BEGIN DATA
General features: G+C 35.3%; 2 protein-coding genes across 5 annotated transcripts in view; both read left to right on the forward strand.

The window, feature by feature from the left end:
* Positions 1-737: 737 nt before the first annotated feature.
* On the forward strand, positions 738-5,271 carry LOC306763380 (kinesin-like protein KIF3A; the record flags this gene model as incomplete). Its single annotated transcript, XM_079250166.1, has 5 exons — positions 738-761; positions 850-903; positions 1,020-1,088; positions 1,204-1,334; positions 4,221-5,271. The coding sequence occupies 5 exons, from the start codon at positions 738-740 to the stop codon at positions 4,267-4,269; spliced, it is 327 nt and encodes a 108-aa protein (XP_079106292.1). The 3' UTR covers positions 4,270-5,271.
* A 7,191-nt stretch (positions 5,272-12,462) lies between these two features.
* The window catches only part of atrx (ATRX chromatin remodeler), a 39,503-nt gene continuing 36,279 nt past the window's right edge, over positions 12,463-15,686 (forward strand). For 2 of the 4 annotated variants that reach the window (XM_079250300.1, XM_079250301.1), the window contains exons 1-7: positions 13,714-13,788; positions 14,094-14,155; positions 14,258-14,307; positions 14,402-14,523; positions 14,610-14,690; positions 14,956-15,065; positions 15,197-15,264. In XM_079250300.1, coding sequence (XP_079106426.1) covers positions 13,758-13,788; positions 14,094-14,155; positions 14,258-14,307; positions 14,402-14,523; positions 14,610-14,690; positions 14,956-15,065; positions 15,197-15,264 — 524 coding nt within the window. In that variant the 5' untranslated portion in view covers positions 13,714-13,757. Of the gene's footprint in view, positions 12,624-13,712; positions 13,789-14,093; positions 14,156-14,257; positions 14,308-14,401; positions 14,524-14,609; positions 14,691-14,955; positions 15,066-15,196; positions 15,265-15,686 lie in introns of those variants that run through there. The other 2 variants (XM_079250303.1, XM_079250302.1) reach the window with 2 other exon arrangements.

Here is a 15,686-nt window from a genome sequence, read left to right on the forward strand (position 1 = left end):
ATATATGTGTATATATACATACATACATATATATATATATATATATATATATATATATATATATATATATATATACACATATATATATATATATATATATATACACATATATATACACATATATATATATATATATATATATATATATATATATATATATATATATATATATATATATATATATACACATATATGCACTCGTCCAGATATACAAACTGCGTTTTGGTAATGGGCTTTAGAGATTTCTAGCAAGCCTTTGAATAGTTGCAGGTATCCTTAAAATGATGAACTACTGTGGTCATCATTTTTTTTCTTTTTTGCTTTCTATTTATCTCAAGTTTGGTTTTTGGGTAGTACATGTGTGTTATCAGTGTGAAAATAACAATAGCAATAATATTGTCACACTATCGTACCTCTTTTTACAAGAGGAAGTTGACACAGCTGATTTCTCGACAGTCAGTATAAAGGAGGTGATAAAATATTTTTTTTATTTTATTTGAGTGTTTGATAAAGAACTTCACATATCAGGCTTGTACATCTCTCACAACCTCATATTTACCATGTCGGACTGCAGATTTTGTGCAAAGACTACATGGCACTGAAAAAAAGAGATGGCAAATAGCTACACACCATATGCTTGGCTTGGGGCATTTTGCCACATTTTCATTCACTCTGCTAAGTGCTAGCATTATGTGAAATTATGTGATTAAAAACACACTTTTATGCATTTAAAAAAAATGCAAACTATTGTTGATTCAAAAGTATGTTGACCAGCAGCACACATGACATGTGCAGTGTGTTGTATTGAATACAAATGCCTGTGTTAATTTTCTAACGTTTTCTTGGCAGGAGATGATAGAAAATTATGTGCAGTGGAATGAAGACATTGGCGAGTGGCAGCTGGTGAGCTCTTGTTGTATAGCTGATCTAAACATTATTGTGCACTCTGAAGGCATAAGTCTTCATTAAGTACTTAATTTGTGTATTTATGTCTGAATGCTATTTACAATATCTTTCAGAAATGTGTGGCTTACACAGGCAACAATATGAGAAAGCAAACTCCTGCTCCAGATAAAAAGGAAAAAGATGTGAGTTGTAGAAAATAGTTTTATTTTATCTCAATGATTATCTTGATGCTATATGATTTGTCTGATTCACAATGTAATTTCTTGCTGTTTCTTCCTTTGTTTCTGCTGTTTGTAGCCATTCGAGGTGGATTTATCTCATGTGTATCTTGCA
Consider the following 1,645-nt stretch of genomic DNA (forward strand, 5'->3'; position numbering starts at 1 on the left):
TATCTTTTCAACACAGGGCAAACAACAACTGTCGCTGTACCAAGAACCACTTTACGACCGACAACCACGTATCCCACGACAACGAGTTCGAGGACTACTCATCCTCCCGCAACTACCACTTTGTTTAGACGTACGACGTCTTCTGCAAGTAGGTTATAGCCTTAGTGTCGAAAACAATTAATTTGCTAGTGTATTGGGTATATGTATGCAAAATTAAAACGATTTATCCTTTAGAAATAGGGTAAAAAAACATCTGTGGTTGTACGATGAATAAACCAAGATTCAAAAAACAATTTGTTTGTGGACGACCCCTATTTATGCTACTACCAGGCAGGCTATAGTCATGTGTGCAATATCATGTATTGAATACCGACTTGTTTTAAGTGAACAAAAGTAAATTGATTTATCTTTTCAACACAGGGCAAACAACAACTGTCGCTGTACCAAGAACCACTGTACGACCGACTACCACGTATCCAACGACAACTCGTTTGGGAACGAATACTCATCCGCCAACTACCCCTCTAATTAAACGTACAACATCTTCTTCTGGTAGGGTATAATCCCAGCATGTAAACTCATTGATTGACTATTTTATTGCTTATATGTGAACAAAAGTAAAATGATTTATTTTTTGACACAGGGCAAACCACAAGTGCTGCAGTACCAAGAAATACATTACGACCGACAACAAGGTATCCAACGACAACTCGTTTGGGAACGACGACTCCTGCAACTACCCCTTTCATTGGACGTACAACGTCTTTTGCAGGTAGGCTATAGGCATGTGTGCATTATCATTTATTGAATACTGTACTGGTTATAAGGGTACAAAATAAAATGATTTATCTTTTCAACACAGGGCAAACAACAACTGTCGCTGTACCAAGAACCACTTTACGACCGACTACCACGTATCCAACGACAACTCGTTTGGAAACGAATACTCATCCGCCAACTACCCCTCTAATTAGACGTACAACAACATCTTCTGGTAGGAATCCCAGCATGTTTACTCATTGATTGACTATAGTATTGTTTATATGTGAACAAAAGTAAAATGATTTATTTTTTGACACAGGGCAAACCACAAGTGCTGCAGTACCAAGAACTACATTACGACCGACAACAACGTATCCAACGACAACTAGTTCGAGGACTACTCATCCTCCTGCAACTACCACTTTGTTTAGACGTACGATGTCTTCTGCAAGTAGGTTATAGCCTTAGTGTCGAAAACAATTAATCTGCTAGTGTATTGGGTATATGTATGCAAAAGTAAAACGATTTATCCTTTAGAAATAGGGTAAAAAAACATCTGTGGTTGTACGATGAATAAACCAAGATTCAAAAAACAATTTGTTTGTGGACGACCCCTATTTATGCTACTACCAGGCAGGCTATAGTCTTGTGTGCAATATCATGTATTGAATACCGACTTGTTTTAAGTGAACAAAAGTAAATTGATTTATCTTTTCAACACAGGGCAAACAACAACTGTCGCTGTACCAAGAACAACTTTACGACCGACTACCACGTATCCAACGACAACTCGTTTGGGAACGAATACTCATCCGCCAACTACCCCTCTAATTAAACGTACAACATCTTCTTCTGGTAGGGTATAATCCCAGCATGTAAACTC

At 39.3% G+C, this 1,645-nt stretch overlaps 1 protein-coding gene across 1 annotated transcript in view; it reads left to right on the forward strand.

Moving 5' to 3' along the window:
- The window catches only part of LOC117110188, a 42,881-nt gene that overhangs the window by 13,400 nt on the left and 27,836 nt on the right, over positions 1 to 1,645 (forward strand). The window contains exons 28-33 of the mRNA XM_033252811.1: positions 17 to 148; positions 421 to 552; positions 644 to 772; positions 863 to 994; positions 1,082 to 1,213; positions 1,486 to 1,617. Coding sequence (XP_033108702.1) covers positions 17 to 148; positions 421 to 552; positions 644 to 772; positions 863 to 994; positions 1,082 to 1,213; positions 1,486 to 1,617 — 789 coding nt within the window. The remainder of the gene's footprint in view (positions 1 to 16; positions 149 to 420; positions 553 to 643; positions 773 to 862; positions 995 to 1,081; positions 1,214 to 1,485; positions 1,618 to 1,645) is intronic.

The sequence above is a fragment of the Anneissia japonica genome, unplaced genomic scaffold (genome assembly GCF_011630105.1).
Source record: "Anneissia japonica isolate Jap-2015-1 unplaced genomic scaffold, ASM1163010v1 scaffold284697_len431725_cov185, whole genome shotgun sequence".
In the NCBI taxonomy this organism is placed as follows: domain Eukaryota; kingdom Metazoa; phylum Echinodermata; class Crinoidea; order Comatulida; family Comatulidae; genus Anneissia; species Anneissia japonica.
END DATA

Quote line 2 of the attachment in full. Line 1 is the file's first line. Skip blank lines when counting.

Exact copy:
The window, feature by feature from the left end: